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Smiley (1956)


Smiley Greevins (Colin Petersen) is a poor but wily boy, growing up in a small country town. His father (Reg Lye) is a drunken drover; his mother (Margaret Christensen) is a workhorse. Smiley is constantly getting into trouble with his mischievous pal Joey (Bruce Archer). The schoolmaster’s son taunts Smiley for being poor, so he determines to work hard, so he can buy a bicycle and be somebody. The local policeman, Sergeant Flaxman (Chips Rafferty), rewards him, as does the vicar, Reverend Lambeth (Ralph Richardson). The new schoolteacher, Miss Workman (Jocelyn Hernfield), takes a shine to him and the publican, Jim Rankin (John McCallum), pretends to. Rankin is secretly selling opium to the local Aborigines, using Smiley as an unwitting courier.

When Smiley’s father gambles away his son’s savings, Smiley runs off into the bush, where he collapses in exhaustion and despair. The whole town turns out to search. A boundary rider (Guy Doleman) rescues him but Smiley is bitten by a snake. Sergeant Flaxman and Reverend Lambeth foil the opium ring, as the boy recovers in hospital. His reward is a brand new bicycle, paid for by a collection from the town.

Curator’s notes

The two Smiley films, made in 1956 and 1958, were international successes, at a time when few Australian films were being made (see Smiley Gets a Gun, 1958). Whether these were Australian films is a more difficult question. They were based on books by an Australian writer, Moore Raymond, but the films were made for British companies by British writer-director Anthony Kimmins, using mostly American money. Twentieth Century Fox partnered with Alexander Korda’s London Films on the first film as a way of ‘thawing’ their frozen cash assets in Australia (the Commonwealth Government’s wartime restrictions on exporting dollars were still in place).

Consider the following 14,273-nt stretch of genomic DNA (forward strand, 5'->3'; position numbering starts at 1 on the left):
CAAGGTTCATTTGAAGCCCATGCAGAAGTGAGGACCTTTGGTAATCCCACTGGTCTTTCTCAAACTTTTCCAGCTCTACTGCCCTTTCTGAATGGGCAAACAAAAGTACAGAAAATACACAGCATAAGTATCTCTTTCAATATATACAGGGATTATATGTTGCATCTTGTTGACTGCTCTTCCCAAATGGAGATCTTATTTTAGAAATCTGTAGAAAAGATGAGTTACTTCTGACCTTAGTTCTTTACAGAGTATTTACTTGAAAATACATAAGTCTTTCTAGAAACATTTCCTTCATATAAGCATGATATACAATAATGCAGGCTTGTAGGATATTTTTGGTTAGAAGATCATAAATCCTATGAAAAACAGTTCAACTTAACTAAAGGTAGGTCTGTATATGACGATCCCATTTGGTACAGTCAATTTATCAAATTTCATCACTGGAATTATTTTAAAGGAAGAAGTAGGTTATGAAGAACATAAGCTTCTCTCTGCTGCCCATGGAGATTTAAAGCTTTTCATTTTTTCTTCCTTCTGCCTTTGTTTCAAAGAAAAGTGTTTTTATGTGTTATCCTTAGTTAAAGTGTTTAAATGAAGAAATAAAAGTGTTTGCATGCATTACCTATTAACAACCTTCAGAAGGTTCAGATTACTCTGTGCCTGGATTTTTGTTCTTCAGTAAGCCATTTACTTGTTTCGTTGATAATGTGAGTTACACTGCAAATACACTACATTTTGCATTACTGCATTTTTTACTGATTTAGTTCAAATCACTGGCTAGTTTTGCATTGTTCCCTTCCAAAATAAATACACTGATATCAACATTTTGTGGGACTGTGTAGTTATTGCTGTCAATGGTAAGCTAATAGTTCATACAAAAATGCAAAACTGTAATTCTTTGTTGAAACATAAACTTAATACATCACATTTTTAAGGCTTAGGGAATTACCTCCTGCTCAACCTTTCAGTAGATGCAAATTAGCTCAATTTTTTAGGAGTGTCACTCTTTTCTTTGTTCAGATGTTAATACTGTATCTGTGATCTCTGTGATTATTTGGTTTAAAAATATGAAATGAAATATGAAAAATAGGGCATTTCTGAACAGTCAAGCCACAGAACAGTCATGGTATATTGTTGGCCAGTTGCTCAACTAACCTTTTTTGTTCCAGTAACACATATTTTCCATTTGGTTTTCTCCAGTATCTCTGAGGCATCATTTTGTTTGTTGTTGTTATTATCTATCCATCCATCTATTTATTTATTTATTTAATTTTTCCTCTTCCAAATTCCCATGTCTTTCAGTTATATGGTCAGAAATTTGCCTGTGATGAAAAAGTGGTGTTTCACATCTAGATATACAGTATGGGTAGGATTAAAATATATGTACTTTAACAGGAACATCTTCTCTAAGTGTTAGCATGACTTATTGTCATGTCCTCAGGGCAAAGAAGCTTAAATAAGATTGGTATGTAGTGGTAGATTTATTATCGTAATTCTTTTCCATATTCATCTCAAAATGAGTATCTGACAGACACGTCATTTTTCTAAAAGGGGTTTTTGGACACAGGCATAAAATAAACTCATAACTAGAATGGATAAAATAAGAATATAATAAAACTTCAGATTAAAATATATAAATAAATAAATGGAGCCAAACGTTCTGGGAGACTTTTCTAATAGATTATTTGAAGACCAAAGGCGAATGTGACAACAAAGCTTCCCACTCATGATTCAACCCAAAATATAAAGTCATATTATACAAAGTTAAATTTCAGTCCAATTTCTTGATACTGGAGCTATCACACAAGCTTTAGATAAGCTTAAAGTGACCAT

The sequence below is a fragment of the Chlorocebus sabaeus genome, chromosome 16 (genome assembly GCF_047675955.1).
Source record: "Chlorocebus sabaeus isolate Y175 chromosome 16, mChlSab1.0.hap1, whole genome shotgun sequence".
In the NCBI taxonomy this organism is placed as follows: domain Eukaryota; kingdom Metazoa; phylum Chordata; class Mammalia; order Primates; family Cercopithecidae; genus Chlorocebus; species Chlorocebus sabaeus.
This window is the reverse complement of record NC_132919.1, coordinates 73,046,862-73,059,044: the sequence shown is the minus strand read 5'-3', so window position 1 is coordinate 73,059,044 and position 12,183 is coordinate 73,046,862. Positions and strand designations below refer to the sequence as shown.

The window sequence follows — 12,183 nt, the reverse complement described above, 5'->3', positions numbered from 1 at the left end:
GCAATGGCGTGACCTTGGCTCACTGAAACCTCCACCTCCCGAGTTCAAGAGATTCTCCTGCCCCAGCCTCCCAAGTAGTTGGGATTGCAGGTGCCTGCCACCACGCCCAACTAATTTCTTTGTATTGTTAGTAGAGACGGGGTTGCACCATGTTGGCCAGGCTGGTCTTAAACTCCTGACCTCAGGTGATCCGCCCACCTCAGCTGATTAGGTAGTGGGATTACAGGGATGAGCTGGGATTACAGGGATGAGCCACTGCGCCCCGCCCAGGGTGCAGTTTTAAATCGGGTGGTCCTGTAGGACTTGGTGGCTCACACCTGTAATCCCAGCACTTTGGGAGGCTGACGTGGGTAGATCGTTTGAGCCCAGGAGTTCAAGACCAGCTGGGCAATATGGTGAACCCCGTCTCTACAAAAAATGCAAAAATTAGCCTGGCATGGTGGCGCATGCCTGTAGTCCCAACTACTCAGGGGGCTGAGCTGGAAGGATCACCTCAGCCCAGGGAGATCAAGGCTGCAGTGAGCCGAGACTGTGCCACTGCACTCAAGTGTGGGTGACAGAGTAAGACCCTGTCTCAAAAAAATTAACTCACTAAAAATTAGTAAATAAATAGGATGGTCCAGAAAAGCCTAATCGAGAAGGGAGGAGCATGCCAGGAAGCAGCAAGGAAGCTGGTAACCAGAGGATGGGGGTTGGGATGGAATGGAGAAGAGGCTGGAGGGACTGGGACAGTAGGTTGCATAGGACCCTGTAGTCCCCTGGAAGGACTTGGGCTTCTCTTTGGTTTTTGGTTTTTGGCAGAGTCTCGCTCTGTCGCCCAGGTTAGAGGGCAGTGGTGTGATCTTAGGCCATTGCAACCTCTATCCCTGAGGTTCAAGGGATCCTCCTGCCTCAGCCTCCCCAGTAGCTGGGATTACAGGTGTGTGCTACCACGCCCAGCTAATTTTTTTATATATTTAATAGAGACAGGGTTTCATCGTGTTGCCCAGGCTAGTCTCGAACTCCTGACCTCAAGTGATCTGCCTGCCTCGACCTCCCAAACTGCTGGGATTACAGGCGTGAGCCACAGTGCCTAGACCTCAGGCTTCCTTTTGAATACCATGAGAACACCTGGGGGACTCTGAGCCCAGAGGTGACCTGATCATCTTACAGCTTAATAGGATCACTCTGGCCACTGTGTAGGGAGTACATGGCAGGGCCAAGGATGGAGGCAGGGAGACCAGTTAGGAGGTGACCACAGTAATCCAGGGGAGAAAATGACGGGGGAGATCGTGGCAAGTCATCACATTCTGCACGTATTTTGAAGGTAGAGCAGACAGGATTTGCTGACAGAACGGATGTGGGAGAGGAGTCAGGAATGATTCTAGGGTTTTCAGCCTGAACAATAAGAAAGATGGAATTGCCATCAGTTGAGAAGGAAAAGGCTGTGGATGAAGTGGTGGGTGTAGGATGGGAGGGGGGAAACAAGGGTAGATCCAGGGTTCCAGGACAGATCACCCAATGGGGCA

The question of nationality becomes important in this case because Smiley is a classic example of what is sometimes called ‘colonialist cinema’. It appears to be a simple, sun-drenched children’s film about a likeable larrikin boy in the Australian bush. It certainly is that, but the film is freighted with all sorts of ideologies, most of which are Anglo-centric. In essence, it’s an English film about Australia, and a very curious one. It was made at a time when Australia’s ties to England were shifting, in favour of closer relations with the US, and the film reflects a certain anxiety about the chick straying from under the mother country’s wing.